CHICAGO (CBS) -- "Serial stowaway" Marilyn Hartman, 69, was ordered held without bail in two of her cases and is being held on $100,000 bond on her new escape charge after being arrested at O'Hare International Airport Tuesday.
Hartman violated the terms of her electronic monitoring Tuesday by returning to O'Hare, despite repeated court orders to stay away from the airport without a boarding pass.
As CBS 2's Brandon Merano reported, Hartman appeared via Zoom in front of a judge for a bond hearing lasting about 20 minutes.
Judge David Navarro set Hartman's bond at $100,000 on the new charge of escape/violation of electronic monitoring.
Hartman is currently on probation for trespassing in earlier incident. Because this new charge occurred during her probation, the judge ordered her to be held without bond. Hartman is in custody in the Cook County Jail hospital.
Navarro said he will let Judge Peggy Chiampas, who is handling Hartman's earlier case, decide if she should get another chance to return to A Safe Haven on electronic monitoring. A Safe Haven is the nonprofit home where Hartman has been residing as she awaits trial in the earlier case.
Hartman's lawyer said her treatment at A Safe Haven had been working, and the facility is willing to take her back.
While he left a decision on Hartman's bond in her earlier cases up to Chiampas, Navarro clearly was not happy with Hartman's actions.
"You violated the terms of your electronic monitoring agreement. To add salt to the wound, you didn't just go for a walk, you went to the one place you weren't supposed to go," he said. "To do so is to snub your nose at the courts and the entire process."
Cook County prosecutors filed a petition to violate her electronic monitoring and a petition to violate her probation for the criminal trespass charge. A hearing on those petitions will be held on Monday. There is a no bond order on each of those cases.
Just two days after we heard her speak for the first time in an interview with CBS 2 Investigator Brad Edwards, Hartman was arrested again Tuesday at O'Hare's Terminal 1.
Hartman's public defender blamed that interview for Hartman's actions, saying she was "triggered by the interview."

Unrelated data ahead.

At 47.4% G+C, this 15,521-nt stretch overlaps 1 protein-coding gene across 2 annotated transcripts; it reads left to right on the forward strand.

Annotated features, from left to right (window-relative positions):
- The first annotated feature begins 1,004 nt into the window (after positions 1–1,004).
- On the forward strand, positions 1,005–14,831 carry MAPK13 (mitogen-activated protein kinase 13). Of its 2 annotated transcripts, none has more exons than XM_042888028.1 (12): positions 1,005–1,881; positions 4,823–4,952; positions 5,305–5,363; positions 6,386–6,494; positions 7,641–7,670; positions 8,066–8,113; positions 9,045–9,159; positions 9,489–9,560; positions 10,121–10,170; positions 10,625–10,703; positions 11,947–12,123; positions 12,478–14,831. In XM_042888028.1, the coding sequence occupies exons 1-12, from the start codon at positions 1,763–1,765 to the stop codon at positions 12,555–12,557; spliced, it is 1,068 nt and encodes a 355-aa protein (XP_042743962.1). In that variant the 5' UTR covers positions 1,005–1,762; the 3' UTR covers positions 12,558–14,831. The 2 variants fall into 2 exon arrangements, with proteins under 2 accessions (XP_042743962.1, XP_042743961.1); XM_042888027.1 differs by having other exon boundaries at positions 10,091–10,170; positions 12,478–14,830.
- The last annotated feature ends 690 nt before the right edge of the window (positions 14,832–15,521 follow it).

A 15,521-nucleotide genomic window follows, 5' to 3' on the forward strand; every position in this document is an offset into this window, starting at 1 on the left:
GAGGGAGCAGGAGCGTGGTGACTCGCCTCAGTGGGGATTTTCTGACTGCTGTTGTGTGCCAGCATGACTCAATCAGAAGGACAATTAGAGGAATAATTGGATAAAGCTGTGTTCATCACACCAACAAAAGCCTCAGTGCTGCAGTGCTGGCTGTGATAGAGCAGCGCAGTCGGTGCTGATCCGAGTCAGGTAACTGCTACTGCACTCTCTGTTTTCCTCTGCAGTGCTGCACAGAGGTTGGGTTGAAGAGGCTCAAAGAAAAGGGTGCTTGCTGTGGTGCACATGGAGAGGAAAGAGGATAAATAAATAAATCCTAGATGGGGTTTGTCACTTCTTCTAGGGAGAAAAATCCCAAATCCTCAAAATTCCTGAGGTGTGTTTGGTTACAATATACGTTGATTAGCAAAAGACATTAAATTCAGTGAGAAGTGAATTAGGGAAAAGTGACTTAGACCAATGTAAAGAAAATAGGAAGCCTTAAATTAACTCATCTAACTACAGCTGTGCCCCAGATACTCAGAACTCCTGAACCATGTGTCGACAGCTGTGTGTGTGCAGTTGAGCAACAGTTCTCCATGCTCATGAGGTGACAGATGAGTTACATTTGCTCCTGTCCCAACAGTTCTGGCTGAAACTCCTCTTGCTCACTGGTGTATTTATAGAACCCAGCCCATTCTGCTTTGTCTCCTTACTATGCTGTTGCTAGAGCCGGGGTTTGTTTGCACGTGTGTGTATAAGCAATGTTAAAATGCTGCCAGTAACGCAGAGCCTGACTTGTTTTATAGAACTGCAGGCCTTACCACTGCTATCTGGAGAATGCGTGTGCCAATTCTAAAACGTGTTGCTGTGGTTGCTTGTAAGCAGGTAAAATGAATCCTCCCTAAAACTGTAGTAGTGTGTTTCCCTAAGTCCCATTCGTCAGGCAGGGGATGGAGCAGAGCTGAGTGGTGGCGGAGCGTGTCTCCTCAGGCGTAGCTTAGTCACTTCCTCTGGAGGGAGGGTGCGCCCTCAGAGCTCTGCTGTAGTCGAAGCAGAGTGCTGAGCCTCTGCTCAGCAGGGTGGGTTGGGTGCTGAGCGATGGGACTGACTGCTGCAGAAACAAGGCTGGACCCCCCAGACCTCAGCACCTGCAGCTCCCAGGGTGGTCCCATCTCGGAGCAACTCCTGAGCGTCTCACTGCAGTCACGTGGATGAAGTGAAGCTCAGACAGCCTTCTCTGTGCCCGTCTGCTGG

"She was very upset by watching the interview and did not agree to the interview being broadcast," her lawyer said. "She was harassed by the reporter wanting her to give more interviews."
However, Hartman not only consented to being recorded for an interview with CBS 2 Investigator Brad Edwards, she thanked him for reaching out to her.
"Anyone who saw that interview never would have come to that same conclusion," CBS 2 Legal Analyst Irv Miller said when asked about claims that Hartman was "triggered" by the interview. "It was clear that she wanted to be a part of it and she enjoyed it."
Hartman: "I really appreciate you reaching out to me that was a very nice letter and everything, and I like your reporting as well … I've given this a lot of thought and I'm willing to do this."
Edwards: "Can I record this call?"
Hartman: "You definitely can record it, that's fine," Hartman said.
"She confessed to the media," Assistant State's Attorney James Murphy said. "She promised she was done. She was only giving that interview because she would never take an illegal flight again, and then days later shows up at O'Hare."
Murphy said it's only a matter of time before someone gets hurt if Hartman continues trespassing at airports.
"If you look up flight risk in the dictionary, her picture is going to be next to it," Murphy said.
Both the prosecution and the defense acknowledged Hartman's bipolar diagnosis in their arguments.
Hartman told Edwards: "I don't care if someone calls me crazy. I mean, the story is crazy.... It's like something out of a movie."
But according to mental health expert Cheryl Potts, Hartman's story is more complicated.
"In my opinion, the story of Ms. Hartman is the story of a woman living with a mental health disorder, and unfortunately, there are these behaviors that have led to involvement with the criminal justice system," Potts said.
Hartman's defense argued for another attempt at treatment, while the prosecution argued for a harsher penalty.
Miller said it is a tough decision.
"She could potentially get up to 15 years for all these violations and this new charge – and that's an absolute waste of taxpayers' money," Miller said.
Potts hopes people like Hartman will remember this story as one of hope for people dealing with disorders like Hartman's.
Chicago Police confirmed Tuesday that Hartman was arrested by its officers at O'Hare International Airport for criminal trespass.
A source told Edwards that Hartman's ankle bracelet was apparently not initially pinging — so she snuck away from custody at the West Side halfway house where sources said she is residing.
The Cook County Sheriff's office reported its Electronic Monitoring Unit investigators tracked her movement by the GPS on her ankle bracelet. The sheriff's office was notified that Hartman had left the residential facility, and began looking for her right away.
The sheriff's office said they notified Chicago Police that Hartman appeared to be headed to the airport and was in the area of Terminal 1 at 1:38 p.m.
A source said the Transportation Security Administration is familiar enough with Hartman that they spotted her and notified law enforcement. She made it to Terminal 2, but did not get farther than that. Meanwhile, an alarm siren was activated on Hartman's device and she was taken into custody, the sheriff's office said.
Late Thursday, Hartman was being held at Cermak Health Services adjacent to the jail.
CBS 2's Brandon Merano contributed to this report.
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